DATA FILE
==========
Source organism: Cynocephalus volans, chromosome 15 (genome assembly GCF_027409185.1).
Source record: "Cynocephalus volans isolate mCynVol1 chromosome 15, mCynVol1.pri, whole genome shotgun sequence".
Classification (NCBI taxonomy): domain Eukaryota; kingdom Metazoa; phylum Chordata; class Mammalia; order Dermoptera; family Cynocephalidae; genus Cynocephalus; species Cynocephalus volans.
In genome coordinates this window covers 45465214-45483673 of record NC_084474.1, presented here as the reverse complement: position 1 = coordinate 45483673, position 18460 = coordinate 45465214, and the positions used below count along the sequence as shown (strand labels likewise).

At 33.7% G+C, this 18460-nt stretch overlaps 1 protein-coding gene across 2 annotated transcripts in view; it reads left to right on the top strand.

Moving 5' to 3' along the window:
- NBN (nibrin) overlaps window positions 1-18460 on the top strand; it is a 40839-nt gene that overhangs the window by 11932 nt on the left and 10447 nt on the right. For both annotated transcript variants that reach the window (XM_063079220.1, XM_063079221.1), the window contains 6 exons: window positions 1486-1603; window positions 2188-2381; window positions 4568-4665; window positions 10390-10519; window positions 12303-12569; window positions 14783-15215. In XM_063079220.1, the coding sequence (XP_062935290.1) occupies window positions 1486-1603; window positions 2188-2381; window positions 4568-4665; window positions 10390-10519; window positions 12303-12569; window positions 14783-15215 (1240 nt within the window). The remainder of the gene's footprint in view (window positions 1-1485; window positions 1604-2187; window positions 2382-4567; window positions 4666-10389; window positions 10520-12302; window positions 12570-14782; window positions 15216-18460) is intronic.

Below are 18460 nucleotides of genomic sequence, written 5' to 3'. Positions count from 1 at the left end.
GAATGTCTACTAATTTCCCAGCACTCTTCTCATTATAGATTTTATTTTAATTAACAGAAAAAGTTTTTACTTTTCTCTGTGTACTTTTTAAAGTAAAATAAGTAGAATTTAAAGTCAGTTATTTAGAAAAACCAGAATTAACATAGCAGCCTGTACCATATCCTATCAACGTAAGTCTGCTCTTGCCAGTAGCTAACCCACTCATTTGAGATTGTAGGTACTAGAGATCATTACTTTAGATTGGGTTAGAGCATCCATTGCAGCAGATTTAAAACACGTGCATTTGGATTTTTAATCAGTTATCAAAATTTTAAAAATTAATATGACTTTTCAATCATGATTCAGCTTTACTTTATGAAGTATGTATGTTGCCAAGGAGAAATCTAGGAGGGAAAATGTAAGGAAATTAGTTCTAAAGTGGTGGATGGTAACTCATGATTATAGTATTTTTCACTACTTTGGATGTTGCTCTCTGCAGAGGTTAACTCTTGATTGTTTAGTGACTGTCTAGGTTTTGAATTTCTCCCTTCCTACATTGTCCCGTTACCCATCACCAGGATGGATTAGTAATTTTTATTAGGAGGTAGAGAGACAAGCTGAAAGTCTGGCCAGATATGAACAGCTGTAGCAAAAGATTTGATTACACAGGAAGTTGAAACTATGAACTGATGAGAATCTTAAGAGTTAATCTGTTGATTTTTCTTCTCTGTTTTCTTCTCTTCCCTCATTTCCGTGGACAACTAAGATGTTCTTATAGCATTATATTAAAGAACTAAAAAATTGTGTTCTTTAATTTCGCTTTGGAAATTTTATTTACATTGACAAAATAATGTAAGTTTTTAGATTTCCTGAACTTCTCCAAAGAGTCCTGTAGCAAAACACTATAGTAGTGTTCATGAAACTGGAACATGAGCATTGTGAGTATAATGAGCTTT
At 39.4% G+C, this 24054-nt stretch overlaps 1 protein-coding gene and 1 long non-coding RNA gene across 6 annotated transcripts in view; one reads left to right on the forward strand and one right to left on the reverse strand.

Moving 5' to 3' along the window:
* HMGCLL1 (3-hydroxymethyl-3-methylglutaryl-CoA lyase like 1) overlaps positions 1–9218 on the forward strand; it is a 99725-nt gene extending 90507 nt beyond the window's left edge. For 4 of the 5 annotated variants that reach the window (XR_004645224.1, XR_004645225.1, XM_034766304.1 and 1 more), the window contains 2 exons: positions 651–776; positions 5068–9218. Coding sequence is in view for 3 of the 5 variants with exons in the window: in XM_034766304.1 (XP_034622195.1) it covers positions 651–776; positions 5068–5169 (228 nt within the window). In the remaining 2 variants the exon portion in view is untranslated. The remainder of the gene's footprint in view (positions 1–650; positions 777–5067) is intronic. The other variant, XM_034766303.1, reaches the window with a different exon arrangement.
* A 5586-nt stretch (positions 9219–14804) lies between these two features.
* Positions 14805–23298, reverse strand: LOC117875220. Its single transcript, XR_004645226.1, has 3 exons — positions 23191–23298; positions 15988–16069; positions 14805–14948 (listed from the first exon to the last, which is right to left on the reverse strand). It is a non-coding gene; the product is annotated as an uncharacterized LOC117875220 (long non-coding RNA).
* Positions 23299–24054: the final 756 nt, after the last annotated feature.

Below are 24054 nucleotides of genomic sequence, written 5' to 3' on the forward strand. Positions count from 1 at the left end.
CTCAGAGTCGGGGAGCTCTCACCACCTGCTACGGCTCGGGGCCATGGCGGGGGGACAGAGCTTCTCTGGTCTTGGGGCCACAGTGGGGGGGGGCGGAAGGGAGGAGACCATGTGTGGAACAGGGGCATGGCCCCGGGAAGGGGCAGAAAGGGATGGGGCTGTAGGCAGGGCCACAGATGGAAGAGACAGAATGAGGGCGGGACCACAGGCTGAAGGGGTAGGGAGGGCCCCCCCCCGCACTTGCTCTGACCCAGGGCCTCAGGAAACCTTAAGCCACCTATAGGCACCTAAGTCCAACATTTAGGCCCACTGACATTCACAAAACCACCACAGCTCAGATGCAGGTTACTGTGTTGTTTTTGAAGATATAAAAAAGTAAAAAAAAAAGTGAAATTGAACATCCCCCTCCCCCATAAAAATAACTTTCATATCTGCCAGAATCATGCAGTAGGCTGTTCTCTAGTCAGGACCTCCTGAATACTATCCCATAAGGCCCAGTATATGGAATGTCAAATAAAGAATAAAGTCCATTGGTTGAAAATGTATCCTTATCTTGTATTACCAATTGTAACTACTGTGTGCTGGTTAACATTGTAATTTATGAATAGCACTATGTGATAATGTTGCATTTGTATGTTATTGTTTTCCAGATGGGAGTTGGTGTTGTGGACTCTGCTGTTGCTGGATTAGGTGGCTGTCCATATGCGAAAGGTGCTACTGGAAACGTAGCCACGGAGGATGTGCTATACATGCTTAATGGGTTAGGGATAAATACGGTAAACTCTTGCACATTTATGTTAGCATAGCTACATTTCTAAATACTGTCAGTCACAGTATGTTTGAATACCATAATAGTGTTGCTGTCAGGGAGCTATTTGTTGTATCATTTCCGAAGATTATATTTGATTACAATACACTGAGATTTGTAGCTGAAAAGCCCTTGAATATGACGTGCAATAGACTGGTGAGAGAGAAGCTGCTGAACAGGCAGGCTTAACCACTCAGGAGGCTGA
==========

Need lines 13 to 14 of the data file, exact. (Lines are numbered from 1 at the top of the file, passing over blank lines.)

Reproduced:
* A 5586-nt stretch (positions 9219–14804) lies between these two features.
* Positions 14805–23298, reverse strand: LOC117875220. Its single transcript, XR_004645226.1, has 3 exons — positions 23191–23298; positions 15988–16069; positions 14805–14948 (listed from the first exon to the last, which is right to left on the reverse strand). It is a non-coding gene; the product is annotated as an uncharacterized LOC117875220 (long non-coding RNA).